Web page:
A second attempt to prosecute Khalid Sheikh Mohammed, who claims to have "masterminded" the September 11 2001 terrorist attacks on New York, and his alleged accomplices kicked off yesterday with a 13-hour hearing.
The case is being heard by a military tribunal in the Guantanamo Bay concentration camp after the US Congress scuppered the Obama administration's attempts to bring the five defendants to the US for civilian trial.
The government claims that new rules imposed on the tribunal forbidding testimony obtained through "torture or cruel treatment" means that the proceedings will be as fair as if they were heard in an ordinary court.
But human rights groups and defence lawyers for the five say that the secrecy that prevails at Guantanamo make it impossible for the suspects to get a fair trial.
Rights activists also accuse the government of keeping the case away from the civilian courts deliberately to avoid highlighting how the defendants had been treated in custody - with Mr Mohammed having been waterboarded 183 times during his incarceration.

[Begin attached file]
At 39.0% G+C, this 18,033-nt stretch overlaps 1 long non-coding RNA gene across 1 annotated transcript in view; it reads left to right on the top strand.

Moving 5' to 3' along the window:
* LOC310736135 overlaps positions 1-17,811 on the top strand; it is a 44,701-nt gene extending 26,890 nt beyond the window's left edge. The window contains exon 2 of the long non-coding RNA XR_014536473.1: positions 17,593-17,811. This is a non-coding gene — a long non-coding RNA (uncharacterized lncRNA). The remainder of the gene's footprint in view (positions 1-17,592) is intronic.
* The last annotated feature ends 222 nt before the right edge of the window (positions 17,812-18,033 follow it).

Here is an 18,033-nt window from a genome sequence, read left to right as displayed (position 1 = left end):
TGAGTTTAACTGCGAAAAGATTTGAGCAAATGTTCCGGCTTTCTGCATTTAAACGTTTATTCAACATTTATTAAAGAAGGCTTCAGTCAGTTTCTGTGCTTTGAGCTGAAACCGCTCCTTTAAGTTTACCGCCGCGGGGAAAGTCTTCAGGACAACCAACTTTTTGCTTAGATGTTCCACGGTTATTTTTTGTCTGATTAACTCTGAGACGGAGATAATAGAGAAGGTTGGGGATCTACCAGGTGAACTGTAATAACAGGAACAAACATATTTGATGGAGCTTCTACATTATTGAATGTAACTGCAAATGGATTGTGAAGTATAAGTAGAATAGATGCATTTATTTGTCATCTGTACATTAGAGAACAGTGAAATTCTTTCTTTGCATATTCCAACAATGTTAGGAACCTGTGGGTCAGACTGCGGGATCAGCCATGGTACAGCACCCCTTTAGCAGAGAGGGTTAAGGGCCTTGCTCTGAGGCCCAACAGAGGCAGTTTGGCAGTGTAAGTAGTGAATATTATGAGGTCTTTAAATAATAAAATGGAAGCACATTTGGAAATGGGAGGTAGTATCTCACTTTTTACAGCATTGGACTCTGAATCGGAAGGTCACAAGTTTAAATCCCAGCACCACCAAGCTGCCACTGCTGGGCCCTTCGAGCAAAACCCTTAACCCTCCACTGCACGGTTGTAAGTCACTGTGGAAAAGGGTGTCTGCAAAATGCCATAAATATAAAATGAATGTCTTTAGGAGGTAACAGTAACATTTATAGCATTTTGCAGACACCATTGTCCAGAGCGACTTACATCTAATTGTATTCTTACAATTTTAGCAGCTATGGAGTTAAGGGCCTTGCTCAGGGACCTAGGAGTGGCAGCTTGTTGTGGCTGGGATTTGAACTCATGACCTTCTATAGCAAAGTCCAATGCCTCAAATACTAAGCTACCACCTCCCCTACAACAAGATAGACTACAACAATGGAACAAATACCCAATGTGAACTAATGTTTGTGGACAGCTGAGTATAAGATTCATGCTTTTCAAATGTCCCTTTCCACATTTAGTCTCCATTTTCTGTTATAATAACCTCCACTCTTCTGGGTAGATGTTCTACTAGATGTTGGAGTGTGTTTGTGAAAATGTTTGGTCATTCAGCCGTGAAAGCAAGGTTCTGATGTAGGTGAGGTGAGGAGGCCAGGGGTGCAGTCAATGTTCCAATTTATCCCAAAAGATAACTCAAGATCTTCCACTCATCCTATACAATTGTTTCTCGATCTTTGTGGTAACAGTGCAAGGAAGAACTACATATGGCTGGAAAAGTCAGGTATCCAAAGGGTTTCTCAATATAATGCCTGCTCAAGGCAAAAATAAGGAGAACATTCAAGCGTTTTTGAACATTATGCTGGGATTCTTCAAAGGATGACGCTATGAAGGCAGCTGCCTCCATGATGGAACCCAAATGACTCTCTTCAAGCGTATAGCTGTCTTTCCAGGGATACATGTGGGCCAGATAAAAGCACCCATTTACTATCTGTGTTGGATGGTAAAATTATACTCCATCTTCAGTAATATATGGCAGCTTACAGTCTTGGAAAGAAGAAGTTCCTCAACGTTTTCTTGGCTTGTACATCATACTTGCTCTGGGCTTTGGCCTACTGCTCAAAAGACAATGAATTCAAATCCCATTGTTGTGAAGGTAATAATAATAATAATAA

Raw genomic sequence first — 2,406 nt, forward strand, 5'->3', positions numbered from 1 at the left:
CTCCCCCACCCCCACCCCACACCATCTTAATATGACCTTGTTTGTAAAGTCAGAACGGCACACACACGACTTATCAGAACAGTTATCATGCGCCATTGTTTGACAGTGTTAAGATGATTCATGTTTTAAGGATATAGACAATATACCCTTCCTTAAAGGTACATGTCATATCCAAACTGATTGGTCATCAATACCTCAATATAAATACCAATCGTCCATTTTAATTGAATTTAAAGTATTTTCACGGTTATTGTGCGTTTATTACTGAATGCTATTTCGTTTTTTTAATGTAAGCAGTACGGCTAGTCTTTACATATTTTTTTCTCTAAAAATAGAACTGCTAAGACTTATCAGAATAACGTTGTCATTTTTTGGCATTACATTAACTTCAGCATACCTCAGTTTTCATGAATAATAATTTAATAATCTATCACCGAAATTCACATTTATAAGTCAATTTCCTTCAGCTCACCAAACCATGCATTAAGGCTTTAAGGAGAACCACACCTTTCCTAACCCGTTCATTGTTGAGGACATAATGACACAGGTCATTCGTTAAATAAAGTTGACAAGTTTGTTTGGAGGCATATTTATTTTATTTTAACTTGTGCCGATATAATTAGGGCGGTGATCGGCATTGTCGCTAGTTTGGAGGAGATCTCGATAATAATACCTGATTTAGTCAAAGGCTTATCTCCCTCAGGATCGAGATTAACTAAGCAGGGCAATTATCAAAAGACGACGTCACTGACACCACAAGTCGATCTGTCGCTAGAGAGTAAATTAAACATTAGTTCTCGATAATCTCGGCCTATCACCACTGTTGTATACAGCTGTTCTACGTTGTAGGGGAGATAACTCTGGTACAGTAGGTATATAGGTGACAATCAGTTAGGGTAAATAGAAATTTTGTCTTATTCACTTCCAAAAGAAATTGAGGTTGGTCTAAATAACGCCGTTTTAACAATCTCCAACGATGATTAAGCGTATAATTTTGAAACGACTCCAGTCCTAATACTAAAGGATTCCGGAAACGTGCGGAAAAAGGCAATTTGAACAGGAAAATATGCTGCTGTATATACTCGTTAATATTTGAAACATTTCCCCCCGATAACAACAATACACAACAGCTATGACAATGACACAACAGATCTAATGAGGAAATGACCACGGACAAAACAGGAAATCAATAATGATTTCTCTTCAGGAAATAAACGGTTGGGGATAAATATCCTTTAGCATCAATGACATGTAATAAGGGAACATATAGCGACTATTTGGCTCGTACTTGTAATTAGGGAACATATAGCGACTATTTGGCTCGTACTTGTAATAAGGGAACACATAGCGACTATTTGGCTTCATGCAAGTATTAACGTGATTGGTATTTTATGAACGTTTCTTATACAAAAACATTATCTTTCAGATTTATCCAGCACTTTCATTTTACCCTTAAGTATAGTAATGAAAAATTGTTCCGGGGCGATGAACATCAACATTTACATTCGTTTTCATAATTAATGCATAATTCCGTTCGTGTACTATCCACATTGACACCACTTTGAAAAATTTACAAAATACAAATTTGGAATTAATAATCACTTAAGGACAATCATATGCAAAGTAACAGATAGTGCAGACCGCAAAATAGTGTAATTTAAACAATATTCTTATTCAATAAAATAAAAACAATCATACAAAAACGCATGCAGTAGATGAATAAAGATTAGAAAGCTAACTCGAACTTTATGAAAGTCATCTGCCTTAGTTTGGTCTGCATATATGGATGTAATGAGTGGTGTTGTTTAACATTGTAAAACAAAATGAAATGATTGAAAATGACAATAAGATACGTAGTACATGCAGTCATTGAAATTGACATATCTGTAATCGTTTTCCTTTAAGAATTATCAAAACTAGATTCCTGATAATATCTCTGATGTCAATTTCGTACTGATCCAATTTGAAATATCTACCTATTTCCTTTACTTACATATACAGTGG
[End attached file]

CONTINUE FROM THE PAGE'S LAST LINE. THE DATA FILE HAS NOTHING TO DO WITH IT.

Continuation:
The five, who face 2,976 counts of murder and terrorism for the attacks on the World Trade Centre and could face the death penalty if convicted, refused to participate in the hearing, remaining silent when asked whether they would accept the lawyers provided for them and removing their headphones so they could not hear the Arabic translations of the proceedings.
Ramzi Binalshibh, who is accused of assisting in arranging the flights, began praying during the middle of questioning before saying that he believed a prison official was planning to kill him and claim it was suicide.